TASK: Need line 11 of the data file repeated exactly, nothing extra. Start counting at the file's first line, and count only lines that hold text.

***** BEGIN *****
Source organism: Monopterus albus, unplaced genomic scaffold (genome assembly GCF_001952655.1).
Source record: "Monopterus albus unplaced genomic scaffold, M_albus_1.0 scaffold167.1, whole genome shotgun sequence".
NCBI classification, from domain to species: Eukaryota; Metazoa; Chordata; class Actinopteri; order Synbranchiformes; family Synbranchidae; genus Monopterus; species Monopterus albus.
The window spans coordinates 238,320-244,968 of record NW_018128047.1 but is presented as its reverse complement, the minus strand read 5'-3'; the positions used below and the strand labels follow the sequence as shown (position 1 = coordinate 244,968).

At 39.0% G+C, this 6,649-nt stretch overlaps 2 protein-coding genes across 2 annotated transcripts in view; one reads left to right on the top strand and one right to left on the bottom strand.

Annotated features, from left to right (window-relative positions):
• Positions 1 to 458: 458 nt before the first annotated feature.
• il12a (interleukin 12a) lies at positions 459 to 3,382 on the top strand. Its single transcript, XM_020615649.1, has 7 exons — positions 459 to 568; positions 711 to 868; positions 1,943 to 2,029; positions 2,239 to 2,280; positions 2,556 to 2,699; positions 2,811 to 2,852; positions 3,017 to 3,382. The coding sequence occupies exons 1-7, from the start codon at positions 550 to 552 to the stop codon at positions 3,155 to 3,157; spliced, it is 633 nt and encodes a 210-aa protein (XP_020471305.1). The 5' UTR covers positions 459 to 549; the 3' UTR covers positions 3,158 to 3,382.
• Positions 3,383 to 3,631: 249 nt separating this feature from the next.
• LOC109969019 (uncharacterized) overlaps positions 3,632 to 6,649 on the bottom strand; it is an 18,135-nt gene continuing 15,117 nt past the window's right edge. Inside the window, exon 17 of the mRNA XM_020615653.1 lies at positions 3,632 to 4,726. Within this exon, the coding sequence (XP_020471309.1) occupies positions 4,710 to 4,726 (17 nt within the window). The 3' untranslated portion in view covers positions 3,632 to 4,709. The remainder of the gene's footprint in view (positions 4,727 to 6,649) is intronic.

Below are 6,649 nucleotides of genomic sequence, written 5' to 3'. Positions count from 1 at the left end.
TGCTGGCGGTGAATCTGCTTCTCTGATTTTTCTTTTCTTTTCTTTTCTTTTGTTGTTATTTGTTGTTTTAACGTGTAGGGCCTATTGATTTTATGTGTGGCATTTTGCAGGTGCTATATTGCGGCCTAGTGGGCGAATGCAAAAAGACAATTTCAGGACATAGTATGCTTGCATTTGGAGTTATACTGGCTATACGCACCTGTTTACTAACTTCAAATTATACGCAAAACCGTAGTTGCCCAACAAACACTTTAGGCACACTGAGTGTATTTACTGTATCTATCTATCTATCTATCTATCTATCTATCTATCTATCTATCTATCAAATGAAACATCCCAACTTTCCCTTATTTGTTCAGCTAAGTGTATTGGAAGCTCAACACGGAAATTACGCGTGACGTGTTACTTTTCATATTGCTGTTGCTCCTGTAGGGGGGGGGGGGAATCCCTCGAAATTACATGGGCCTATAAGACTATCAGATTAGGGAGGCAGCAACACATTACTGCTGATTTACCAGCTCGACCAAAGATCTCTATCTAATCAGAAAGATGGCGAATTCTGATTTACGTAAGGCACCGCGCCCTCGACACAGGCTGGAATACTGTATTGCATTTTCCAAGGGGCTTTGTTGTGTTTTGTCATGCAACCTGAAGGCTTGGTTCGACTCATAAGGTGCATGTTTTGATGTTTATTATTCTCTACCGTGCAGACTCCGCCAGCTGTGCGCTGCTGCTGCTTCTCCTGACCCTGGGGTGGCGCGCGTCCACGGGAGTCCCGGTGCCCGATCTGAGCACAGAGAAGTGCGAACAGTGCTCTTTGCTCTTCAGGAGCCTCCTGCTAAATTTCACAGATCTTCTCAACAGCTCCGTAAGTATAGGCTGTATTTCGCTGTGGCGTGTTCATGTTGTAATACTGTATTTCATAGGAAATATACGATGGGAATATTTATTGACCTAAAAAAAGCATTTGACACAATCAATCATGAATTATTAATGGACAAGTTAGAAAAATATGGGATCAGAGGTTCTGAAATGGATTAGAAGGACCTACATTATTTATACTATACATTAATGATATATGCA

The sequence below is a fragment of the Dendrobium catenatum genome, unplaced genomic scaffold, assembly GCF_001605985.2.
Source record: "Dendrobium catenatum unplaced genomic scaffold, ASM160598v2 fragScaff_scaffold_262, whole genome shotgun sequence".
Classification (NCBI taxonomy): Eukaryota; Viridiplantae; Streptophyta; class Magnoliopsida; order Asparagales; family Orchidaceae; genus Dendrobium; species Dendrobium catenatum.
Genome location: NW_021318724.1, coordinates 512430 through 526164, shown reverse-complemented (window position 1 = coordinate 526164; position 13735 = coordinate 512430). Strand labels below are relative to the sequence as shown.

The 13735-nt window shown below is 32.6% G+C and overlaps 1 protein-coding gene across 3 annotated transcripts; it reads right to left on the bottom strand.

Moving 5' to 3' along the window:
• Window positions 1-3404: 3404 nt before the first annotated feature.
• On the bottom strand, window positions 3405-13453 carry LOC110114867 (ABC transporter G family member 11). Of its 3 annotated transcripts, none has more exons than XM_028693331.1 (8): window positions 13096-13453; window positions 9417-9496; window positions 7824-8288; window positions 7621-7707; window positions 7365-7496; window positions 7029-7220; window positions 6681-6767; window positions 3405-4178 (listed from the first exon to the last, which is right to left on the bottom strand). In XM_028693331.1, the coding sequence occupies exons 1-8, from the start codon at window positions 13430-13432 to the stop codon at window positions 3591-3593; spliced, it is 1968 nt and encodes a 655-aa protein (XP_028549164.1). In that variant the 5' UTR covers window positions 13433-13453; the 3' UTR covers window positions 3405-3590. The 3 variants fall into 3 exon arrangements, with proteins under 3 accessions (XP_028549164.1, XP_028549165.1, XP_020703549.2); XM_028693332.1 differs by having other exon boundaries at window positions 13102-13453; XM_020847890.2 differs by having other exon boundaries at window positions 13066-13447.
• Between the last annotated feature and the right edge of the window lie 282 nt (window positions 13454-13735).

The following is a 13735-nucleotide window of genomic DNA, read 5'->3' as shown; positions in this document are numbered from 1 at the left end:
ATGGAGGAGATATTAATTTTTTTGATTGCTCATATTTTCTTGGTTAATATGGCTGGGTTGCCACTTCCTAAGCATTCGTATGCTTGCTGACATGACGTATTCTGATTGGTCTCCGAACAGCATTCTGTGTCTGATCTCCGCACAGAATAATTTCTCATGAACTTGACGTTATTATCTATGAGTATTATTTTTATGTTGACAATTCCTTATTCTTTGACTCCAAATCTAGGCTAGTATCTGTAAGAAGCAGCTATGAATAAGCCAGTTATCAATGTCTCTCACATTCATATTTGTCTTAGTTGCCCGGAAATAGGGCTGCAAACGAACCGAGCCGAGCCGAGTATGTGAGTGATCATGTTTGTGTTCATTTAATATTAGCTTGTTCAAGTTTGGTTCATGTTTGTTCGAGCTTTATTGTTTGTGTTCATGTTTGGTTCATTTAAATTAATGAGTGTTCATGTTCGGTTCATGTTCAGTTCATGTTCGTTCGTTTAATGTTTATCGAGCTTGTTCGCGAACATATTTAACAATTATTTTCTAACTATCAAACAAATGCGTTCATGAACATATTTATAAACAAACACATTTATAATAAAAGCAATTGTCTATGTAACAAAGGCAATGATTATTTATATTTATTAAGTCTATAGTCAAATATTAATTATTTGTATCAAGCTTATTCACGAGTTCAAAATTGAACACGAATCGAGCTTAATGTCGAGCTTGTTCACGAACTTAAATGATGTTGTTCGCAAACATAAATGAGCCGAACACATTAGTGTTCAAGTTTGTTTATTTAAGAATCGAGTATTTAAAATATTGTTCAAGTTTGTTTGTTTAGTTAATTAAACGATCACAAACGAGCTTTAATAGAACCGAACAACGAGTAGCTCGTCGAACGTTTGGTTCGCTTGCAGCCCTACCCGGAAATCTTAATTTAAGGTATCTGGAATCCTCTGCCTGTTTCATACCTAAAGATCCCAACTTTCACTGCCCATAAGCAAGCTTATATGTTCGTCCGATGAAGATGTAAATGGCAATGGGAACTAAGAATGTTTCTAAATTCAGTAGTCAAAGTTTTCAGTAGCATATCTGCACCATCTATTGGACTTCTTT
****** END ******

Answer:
Below are 6,649 nucleotides of genomic sequence, written 5' to 3'. Positions count from 1 at the left end.